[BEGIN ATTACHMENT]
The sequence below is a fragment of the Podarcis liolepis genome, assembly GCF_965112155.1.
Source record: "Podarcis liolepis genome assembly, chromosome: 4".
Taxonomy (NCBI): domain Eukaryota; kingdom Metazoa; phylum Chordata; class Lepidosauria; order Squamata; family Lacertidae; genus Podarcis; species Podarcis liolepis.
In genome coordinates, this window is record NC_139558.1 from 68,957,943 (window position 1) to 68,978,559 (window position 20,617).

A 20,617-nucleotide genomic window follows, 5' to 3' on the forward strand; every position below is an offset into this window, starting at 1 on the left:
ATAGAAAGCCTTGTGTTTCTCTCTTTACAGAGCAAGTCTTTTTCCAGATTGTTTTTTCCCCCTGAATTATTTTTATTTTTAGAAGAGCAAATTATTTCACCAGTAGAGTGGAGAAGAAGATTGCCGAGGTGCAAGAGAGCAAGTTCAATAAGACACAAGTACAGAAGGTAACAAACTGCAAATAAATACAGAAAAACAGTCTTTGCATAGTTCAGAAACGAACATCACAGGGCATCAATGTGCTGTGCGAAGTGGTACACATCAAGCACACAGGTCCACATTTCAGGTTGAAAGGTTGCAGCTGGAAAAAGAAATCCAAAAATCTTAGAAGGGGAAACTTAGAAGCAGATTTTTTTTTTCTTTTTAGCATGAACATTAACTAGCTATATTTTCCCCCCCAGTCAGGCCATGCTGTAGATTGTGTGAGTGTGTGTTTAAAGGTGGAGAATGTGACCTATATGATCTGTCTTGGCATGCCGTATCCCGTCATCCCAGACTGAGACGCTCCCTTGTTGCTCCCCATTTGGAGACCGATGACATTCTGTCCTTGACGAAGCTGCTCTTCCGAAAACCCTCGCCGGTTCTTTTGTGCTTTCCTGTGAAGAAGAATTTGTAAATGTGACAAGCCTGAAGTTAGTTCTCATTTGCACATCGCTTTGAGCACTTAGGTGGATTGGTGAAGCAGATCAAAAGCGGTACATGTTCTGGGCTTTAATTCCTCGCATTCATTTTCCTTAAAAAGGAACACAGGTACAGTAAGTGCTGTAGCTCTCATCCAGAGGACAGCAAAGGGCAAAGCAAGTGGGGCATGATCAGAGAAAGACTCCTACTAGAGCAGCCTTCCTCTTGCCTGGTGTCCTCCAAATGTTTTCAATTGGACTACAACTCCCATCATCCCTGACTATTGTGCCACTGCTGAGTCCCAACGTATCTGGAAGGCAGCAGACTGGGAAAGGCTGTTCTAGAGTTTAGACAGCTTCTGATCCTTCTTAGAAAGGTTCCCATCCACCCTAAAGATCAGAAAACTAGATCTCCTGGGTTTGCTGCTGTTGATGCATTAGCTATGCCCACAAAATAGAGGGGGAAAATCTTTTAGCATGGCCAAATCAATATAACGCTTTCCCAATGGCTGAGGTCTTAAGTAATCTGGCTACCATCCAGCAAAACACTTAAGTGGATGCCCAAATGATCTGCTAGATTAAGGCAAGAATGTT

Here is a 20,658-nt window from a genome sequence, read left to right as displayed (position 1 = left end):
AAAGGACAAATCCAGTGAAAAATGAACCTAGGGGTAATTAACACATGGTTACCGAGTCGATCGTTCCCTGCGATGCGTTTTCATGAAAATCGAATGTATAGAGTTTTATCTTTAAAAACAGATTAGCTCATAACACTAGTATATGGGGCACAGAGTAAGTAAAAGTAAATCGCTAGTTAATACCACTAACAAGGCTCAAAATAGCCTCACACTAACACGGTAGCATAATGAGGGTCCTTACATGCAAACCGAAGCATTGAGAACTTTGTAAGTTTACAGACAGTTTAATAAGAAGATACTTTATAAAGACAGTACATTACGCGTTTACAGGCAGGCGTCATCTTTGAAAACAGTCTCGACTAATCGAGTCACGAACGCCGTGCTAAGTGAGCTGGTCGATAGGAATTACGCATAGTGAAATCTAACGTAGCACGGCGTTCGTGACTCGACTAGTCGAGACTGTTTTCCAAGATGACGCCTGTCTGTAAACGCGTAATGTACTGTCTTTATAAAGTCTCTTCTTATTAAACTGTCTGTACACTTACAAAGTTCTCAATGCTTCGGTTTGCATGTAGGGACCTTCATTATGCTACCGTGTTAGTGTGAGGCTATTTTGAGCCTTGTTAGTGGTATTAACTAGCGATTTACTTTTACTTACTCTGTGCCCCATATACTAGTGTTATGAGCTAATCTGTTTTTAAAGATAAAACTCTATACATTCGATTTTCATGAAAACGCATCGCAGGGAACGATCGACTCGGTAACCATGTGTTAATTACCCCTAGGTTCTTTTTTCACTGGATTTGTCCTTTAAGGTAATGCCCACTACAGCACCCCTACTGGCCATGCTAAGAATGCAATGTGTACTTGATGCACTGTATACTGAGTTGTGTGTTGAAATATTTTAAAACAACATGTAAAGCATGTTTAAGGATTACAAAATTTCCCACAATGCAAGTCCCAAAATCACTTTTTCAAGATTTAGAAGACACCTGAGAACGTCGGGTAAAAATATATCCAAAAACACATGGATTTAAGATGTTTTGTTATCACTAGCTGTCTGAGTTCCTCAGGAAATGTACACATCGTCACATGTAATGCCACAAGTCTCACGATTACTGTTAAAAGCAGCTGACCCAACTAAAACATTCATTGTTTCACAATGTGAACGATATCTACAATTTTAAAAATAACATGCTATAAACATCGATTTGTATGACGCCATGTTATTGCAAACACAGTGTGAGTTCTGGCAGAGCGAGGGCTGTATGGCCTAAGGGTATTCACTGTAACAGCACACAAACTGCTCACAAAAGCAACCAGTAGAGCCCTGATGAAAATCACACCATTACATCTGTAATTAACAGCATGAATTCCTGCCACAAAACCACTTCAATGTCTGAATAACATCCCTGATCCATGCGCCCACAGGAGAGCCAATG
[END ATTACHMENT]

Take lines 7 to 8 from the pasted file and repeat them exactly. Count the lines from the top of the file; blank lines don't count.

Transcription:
Here is a 20,658-nt window from a genome sequence, read left to right as displayed (position 1 = left end):
AAAGGACAAATCCAGTGAAAAATGAACCTAGGGGTAATTAACACATGGTTACCGAGTCGATCGTTCCCTGCGATGCGTTTTCATGAAAATCGAATGTATAGAGTTTTATCTTTAAAAACAGATTAGCTCATAACACTAGTATATGGGGCACAGAGTAAGTAAAAGTAAATCGCTAGTTAATACCACTAACAAGGCTCAAAATAGCCTCACACTAACACGGTAGCATAATGAGGGTCCTTACATGCAAACCGAAGCATTGAGAACTTTGTAAGTTTACAGACAGTTTAATAAGAAGATACTTTATAAAGACAGTACATTACGCGTTTACAGGCAGGCGTCATCTTTGAAAACAGTCTCGACTAATCGAGTCACGAACGCCGTGCTAAGTGAGCTGGTCGATAGGAATTACGCATAGTGAAATCTAACGTAGCACGGCGTTCGTGACTCGACTAGTCGAGACTGTTTTCCAAGATGACGCCTGTCTGTAAACGCGTAATGTACTGTCTTTATAAAGTCTCTTCTTATTAAACTGTCTGTACACTTACAAAGTTCTCAATGCTTCGGTTTGCATGTAGGGACCTTCATTATGCTACCGTGTTAGTGTGAGGCTATTTTGAGCCTTGTTAGTGGTATTAACTAGCGATTTACTTTTACTTACTCTGTGCCCCATATACTAGTGTTATGAGCTAATCTGTTTTTAAAGATAAAACTCTATACATTCGATTTTCATGAAAACGCATCGCAGGGAACGATCGACTCGGTAACCATGTGTTAATTACCCCTAGGTTCTTTTTTCACTGGATTTGTCCTTTAAGGTAATGCCCACTACAGCACCCCTACTGGCCATGCTAAGAATGCAATGTGTACTTGATGCACTGTATACTGAGTTGTGTGTTGAAATATTTTAAAACAACATGTAAAGCATGTTTAAGGATTACAAAATTTCCCACAATGCAAGTCCCAAAATCACTTTTTCAAGATTTAGAAGACACCTGAGAACGTCGGGTAAAAATATATCCAAAAACACATGGATTTAAGATGTTTTGTTATCACTAGCTGTCTGAGTTCCTCAGGAAATGTACACATCGTCACATGTAATGCCACAAGTCTCACGATTACTGTTAAAAGCAGCTGACCCAACTAAAACATTCATTGTTTCACAATGTGAACGATATCTACAATTTTAAAAATAACATGCTATAAACATCGATTTGTATGACGCCATGTTATTGCAAACACAGTGTGAGTTCTGGCAGAGCGAGGGCTGTATGGCCTAAGGGTATTCACTGTAACAGCACACAAACTGCTCACAAAAGCAACCAGTAGAGCCCTGATGAAAATCACACCATTACATCTGTAATTAACAGCATGAATTCCTGCCACAAAACCACTTCAATGTCTGAATAACATCCCTGATCCATGCGCCCACAGGAGAGCCAATG